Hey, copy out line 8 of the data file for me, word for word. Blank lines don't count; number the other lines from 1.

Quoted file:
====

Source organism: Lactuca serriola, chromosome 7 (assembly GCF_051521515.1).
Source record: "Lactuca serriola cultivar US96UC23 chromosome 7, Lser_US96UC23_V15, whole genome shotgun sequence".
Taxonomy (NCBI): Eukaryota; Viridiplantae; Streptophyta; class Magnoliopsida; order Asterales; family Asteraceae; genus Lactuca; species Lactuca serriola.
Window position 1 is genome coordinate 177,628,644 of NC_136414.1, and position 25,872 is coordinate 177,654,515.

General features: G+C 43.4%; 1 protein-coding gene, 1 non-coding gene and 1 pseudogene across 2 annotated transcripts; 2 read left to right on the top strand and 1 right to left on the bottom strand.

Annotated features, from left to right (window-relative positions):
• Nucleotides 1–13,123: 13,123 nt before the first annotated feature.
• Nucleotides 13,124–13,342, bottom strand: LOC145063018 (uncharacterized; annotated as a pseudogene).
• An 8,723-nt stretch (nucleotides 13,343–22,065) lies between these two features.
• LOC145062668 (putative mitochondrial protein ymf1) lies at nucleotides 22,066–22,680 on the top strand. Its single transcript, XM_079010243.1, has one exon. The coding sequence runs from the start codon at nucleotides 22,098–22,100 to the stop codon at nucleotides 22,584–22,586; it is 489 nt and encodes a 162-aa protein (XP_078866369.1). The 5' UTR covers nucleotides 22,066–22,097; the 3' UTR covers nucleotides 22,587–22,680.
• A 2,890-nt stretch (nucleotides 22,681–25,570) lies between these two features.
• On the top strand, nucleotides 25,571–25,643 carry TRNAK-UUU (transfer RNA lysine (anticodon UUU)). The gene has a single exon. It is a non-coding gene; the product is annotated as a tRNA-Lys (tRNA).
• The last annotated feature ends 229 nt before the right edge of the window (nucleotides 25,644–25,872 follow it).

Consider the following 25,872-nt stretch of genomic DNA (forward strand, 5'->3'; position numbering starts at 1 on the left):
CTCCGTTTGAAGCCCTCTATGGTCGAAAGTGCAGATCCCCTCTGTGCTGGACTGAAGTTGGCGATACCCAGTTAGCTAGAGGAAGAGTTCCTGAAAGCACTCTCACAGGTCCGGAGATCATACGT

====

• Nucleotides 13,124–13,342, bottom strand: LOC145063018 (uncharacterized; annotated as a pseudogene).